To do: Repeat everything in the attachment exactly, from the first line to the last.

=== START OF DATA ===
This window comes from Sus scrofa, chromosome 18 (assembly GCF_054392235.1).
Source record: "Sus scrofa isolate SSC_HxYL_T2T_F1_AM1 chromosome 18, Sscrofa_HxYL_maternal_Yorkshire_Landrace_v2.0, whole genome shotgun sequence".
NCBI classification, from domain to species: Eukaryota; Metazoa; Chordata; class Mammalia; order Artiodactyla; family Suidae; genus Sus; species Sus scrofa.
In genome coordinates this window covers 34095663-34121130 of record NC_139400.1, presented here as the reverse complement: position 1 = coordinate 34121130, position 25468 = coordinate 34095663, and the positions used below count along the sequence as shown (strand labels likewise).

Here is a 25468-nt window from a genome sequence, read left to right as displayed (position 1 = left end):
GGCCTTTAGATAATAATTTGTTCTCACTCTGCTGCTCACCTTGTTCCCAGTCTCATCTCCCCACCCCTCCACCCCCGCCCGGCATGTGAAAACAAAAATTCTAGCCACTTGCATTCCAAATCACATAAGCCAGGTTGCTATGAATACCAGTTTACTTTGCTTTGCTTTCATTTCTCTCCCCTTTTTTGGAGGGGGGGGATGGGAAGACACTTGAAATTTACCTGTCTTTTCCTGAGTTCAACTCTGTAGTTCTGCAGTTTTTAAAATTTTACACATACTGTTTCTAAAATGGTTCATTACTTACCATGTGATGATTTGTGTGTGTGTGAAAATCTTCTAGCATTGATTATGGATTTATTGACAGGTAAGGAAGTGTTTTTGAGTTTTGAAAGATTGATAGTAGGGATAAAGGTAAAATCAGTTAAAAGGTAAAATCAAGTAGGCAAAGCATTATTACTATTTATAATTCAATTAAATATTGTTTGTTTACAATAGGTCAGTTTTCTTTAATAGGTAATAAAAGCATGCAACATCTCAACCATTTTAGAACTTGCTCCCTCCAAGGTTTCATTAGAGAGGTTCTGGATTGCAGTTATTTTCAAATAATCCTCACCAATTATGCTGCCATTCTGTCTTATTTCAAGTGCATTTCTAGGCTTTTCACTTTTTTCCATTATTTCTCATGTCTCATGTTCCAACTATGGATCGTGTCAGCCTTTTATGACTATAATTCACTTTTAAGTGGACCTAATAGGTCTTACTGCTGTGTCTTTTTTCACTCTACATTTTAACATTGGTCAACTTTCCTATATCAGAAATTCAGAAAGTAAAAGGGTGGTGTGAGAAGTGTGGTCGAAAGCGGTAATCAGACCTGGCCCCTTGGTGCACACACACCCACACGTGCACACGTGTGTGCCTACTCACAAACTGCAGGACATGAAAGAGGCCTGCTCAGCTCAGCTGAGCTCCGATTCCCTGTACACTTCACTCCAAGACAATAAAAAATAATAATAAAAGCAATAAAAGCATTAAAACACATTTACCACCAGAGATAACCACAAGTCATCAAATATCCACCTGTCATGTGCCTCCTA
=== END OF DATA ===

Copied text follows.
This window comes from Sus scrofa, chromosome 18 (assembly GCF_054392235.1).
Source record: "Sus scrofa isolate SSC_HxYL_T2T_F1_AM1 chromosome 18, Sscrofa_HxYL_maternal_Yorkshire_Landrace_v2.0, whole genome shotgun sequence".
NCBI classification, from domain to species: Eukaryota; Metazoa; Chordata; class Mammalia; order Artiodactyla; family Suidae; genus Sus; species Sus scrofa.
In genome coordinates this window covers 34095663-34121130 of record NC_139400.1, presented here as the reverse complement: position 1 = coordinate 34121130, position 25468 = coordinate 34095663, and the positions used below count along the sequence as shown (strand labels likewise).

Here is a 25468-nt window from a genome sequence, read left to right as displayed (position 1 = left end):
GGCCTTTAGATAATAATTTGTTCTCACTCTGCTGCTCACCTTGTTCCCAGTCTCATCTCCCCACCCCTCCACCCCCGCCCGGCATGTGAAAACAAAAATTCTAGCCACTTGCATTCCAAATCACATAAGCCAGGTTGCTATGAATACCAGTTTACTTTGCTTTGCTTTCATTTCTCTCCCCTTTTTTGGAGGGGGGGGATGGGAAGACACTTGAAATTTACCTGTCTTTTCCTGAGTTCAACTCTGTAGTTCTGCAGTTTTTAAAATTTTACACATACTGTTTCTAAAATGGTTCATTACTTACCATGTGATGATTTGTGTGTGTGTGAAAATCTTCTAGCATTGATTATGGATTTATTGACAGGTAAGGAAGTGTTTTTGAGTTTTGAAAGATTGATAGTAGGGATAAAGGTAAAATCAGTTAAAAGGTAAAATCAAGTAGGCAAAGCATTATTACTATTTATAATTCAATTAAATATTGTTTGTTTACAATAGGTCAGTTTTCTTTAATAGGTAATAAAAGCATGCAACATCTCAACCATTTTAGAACTTGCTCCCTCCAAGGTTTCATTAGAGAGGTTCTGGATTGCAGTTATTTTCAAATAATCCTCACCAATTATGCTGCCATTCTGTCTTATTTCAAGTGCATTTCTAGGCTTTTCACTTTTTTCCATTATTTCTCATGTCTCATGTTCCAACTATGGATCGTGTCAGCCTTTTATGACTATAATTCACTTTTAAGTGGACCTAATAGGTCTTACTGCTGTGTCTTTTTTCACTCTACATTTTAACATTGGTCAACTTTCCTATATCAGAAATTCAGAAAGTAAAAGGGTGGTGTGAGAAGTGTGGTCGAAAGCGGTAATCAGACCTGGCCCCTTGGTGCACACACACCCACACGTGCACACGTGTGTGCCTACTCACAAACTGCAGGACATGAAAGAGGCCTGCTCAGCTCAGCTGAGCTCCGATTCCCTGTACACTTCACTCCAAGACAATAAAAAATAATAATAAAAGCAATAAAAGCATTAAAACACATTTACCACCAGAGATAACCACAAGTCATCAAATATCCACCTGTCATGTGCCTCCTA